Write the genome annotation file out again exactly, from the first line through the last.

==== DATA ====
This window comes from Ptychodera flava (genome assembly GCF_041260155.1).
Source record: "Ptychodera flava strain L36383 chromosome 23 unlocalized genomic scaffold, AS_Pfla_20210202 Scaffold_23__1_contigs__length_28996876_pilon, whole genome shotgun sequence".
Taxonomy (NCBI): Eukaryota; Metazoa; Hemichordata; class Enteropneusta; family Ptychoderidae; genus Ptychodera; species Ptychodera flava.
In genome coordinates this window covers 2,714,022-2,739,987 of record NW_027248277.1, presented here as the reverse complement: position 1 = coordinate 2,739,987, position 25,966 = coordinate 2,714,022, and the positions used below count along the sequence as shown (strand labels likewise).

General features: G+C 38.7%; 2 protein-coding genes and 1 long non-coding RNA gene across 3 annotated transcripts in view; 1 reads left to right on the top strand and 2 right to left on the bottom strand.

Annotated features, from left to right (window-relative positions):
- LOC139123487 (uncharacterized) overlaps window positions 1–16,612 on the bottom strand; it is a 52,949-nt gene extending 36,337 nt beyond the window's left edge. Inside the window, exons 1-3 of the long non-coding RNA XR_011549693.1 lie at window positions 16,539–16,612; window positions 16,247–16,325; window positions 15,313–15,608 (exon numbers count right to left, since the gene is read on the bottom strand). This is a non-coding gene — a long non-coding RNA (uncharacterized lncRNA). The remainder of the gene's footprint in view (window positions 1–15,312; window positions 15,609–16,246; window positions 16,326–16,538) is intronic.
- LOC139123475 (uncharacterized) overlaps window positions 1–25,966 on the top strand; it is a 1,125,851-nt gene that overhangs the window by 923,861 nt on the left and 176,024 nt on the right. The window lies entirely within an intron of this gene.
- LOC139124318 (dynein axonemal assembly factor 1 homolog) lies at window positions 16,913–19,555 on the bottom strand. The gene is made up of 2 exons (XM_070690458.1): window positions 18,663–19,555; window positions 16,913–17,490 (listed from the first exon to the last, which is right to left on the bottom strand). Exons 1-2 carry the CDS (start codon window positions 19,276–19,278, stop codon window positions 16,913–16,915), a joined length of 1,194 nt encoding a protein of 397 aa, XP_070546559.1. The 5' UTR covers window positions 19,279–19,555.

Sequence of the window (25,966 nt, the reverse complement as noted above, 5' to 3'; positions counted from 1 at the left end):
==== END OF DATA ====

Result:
This window comes from Ptychodera flava (genome assembly GCF_041260155.1).
Source record: "Ptychodera flava strain L36383 chromosome 23 unlocalized genomic scaffold, AS_Pfla_20210202 Scaffold_23__1_contigs__length_28996876_pilon, whole genome shotgun sequence".
Taxonomy (NCBI): Eukaryota; Metazoa; Hemichordata; class Enteropneusta; family Ptychoderidae; genus Ptychodera; species Ptychodera flava.
In genome coordinates this window covers 2,714,022-2,739,987 of record NW_027248277.1, presented here as the reverse complement: position 1 = coordinate 2,739,987, position 25,966 = coordinate 2,714,022, and the positions used below count along the sequence as shown (strand labels likewise).

General features: G+C 38.7%; 2 protein-coding genes and 1 long non-coding RNA gene across 3 annotated transcripts in view; 1 reads left to right on the top strand and 2 right to left on the bottom strand.

Annotated features, from left to right (window-relative positions):
- LOC139123487 (uncharacterized) overlaps window positions 1–16,612 on the bottom strand; it is a 52,949-nt gene extending 36,337 nt beyond the window's left edge. Inside the window, exons 1-3 of the long non-coding RNA XR_011549693.1 lie at window positions 16,539–16,612; window positions 16,247–16,325; window positions 15,313–15,608 (exon numbers count right to left, since the gene is read on the bottom strand). This is a non-coding gene — a long non-coding RNA (uncharacterized lncRNA). The remainder of the gene's footprint in view (window positions 1–15,312; window positions 15,609–16,246; window positions 16,326–16,538) is intronic.
- LOC139123475 (uncharacterized) overlaps window positions 1–25,966 on the top strand; it is a 1,125,851-nt gene that overhangs the window by 923,861 nt on the left and 176,024 nt on the right. The window lies entirely within an intron of this gene.
- LOC139124318 (dynein axonemal assembly factor 1 homolog) lies at window positions 16,913–19,555 on the bottom strand. The gene is made up of 2 exons (XM_070690458.1): window positions 18,663–19,555; window positions 16,913–17,490 (listed from the first exon to the last, which is right to left on the bottom strand). Exons 1-2 carry the CDS (start codon window positions 19,276–19,278, stop codon window positions 16,913–16,915), a joined length of 1,194 nt encoding a protein of 397 aa, XP_070546559.1. The 5' UTR covers window positions 19,279–19,555.

Sequence of the window (25,966 nt, the reverse complement as noted above, 5' to 3'; positions counted from 1 at the left end):